Friday, May 11, 2007

Spring Haiku

I've been reading Japanese Haikus recently. I knew that they were a traditional form of Japanese poetry, 17 syllables long, but I didn't know the length was chosen to be the duration of a single breath. I didn't know they were traditionally about the four seasons and the turning of the year. And I didn't know that a traditional Zen story tells of a young student who asked his master whether it is true that Zen masters are able to perform miracles. The teacher assured him it was true. What kinds of miracles? Fetching water and carrying firewood. "Those who practice this are all miracle buddhas."

I like that.
I liked this haiku, too.



Sitting silently,
Doing nothing,
Spring comes,
And the grass grows by itself.

Thursday, May 10, 2007

Bean-Sprouts Featured in The Scotsman

The Scotsman Online, the online version of Scotland's national newspaper, recently featured Bean-Sprouts in an article about Compost Awareness Week. Welcome Scotsman readers!

The article linked to the story I posted back in December about compost, the same one The Times Online picked up on. I don't know why the national press are suddenly so interested in compost, but I'm glad that green issues have become so trendy recently (or in this case should I say "brown issues"?) For one thing, it makes a pleasant change from being derided as "tree-huggers". But more importantly it greatly increases the likelihood that people will take action about the issues we tree-huggers have been howling about for years.

Wednesday, May 09, 2007

Humane Pest Control

Andrew made some interesting comments about humanely dealing with rodent problems.

... if we're trying to be eco-friendly, shouldn't we be trying to do this to all our furry friends, not just the pretty ones?? ... please please please save all the envirmonment, not just the cuddly bits!!

Point taken. But I don't think "eco-friendly" means the same thing as "kind to animals". Some people belong to both camps, but some belong to just one or the other. And sometimes the two ideas clash. For example there was a story in the news recently about whether it is ethical to hand-rear a polar bear cub rejected by its mother, or whether it should be allowed to die, since that would have been his fate in the wild.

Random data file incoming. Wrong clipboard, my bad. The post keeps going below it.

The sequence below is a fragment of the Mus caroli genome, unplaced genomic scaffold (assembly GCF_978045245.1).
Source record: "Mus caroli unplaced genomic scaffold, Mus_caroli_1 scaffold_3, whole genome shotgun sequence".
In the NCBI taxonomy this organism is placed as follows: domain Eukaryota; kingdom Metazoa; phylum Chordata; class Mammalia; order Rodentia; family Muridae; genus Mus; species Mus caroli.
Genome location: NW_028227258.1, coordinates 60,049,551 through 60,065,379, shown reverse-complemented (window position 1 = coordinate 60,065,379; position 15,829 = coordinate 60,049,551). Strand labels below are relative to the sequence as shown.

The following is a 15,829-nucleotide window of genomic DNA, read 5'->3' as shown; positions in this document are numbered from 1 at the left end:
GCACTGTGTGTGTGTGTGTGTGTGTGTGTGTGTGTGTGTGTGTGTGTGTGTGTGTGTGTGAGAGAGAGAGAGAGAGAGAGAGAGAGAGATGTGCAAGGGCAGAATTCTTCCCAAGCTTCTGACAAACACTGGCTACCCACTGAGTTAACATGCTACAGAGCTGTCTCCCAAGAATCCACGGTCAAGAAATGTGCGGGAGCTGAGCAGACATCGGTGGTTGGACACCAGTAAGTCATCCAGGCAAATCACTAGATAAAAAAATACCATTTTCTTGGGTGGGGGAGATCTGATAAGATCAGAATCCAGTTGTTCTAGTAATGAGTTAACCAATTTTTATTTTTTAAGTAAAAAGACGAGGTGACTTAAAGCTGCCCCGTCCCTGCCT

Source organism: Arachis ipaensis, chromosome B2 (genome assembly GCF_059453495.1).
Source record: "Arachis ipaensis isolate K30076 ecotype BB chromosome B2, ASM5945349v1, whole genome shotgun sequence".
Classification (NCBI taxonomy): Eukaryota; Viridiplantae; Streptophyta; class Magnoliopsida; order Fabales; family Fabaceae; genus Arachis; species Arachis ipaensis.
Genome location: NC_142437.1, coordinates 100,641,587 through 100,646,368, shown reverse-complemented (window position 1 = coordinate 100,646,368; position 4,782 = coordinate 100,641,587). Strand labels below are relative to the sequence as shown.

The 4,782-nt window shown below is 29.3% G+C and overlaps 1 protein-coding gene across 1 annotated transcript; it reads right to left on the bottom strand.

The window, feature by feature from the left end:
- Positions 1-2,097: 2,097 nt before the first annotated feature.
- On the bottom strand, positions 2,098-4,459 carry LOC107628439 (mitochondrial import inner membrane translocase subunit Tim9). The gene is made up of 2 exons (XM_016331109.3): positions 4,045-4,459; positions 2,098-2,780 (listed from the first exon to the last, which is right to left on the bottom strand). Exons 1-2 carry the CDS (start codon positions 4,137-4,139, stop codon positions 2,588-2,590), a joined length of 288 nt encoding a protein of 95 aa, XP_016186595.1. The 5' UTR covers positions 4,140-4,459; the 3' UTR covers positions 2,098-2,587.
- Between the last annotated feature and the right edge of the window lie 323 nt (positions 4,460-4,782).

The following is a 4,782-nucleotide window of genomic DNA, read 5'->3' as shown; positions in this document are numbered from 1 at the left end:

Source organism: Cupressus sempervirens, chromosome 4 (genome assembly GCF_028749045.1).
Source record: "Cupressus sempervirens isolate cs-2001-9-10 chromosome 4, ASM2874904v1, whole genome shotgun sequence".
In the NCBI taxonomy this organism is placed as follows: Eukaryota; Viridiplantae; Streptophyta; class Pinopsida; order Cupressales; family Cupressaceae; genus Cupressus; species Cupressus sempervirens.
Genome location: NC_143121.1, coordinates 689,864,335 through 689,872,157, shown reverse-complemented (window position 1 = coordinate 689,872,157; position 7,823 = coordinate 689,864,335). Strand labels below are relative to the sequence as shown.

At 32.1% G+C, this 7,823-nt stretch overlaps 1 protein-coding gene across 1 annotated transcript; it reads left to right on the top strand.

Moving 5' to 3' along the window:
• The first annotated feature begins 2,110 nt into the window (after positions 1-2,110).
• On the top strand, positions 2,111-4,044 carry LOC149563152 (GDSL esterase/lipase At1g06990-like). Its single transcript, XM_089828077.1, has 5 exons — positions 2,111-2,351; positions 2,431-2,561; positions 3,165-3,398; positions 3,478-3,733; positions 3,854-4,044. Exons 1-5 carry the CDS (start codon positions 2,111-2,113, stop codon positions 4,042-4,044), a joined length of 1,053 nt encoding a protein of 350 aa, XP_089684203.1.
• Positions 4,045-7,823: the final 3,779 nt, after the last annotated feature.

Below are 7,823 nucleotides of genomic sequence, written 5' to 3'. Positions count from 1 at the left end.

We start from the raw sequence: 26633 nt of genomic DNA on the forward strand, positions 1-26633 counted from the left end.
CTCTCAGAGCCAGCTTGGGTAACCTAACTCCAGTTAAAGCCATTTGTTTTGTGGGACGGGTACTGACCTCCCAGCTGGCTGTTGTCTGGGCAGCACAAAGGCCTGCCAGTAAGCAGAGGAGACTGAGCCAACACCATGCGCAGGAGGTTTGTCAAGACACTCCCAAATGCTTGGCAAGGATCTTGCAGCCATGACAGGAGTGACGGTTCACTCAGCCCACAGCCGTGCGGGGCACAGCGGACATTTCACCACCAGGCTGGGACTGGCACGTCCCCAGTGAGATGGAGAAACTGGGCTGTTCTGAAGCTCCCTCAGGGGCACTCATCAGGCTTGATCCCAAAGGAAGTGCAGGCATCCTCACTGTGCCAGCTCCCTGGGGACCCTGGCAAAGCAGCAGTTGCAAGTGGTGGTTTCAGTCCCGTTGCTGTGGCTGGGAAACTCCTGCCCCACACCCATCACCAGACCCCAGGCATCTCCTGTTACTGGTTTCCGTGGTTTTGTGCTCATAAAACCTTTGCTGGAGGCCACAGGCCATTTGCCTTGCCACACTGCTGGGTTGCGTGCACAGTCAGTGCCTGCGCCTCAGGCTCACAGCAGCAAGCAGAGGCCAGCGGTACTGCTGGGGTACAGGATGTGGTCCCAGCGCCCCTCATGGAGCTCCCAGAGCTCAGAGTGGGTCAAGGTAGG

I think Andrew his the nail on the head when he said:


I think we also need to remember, with our ever increasing urban sprawl, that it's us that have invaded their environment, not the other way around.

It opens up a can of worms when humans start interfering with nature. If you found an abandoned polar bear cub in the wild, perhaps it would be an easier decision to leave it to die "as nature intended", but since it was born in a zoo so is already in an unnatural situation, where do you draw the line?

If rats tried to set up home in a fox's den, would the fox deal with them humanely, or would it just kill them? Obviously, in nature when two species clash the matter is resolved swiftly and mercilessly. But it's different when it involves humans for two reasons. First, we are just so much more effective than other animals at what we do. No other species has ever had such a massive imapct on the planet and every other organism in it, because of the technology we have created. And secondly because we are intelligent, we ought to be able to predict the outcome of our actions and behave in a way that does not lead to irreversible damage and destruction, if only for selfish reasons: we want out own species to be able to survive.

So where does that leave me and my rat problem? I'd love to hear your thoughts.

Tuesday, May 08, 2007

Water Butt

We installed a water butt a couple of weeks ago but we didn't have a drop of rain until yesterday. There is still only an inch or two in there. It certainly has been a strange month, so hot and dry compared to a typical cold wet English April.

Update: I've figured out why it only has an inch or two of water in it when there have been a few good downpours - the tap was left open. Doh!

Monday, May 07, 2007

Rats!

One of the advantages of living in the countryside is watching all the wildlife right on your doorstep. One of the disadvantages is when the wildlife crosses your doorstep and comes right inside your house.

We've heard scrabbling and gnawing sounds from the space in between the downstairs ceiling and the upstairs floor for the last couple of nights. Ed went out and got a few traps (the old-fashioned Tom and Jerry type), but we're not sure where to put them to best effect.

I'll keep you posted about our progress in getting rid of these pests. In the meantime if anyone has any experience or tips we'd be glad to hear them.

Sunday, May 06, 2007

Colwyn Bay

We've enjoyed an unusually warm and dry spring so far, but you can never rely on the British weather so we thought we should make hay while the sun shines and get to the seaside on the first day of the bank holiday weekend.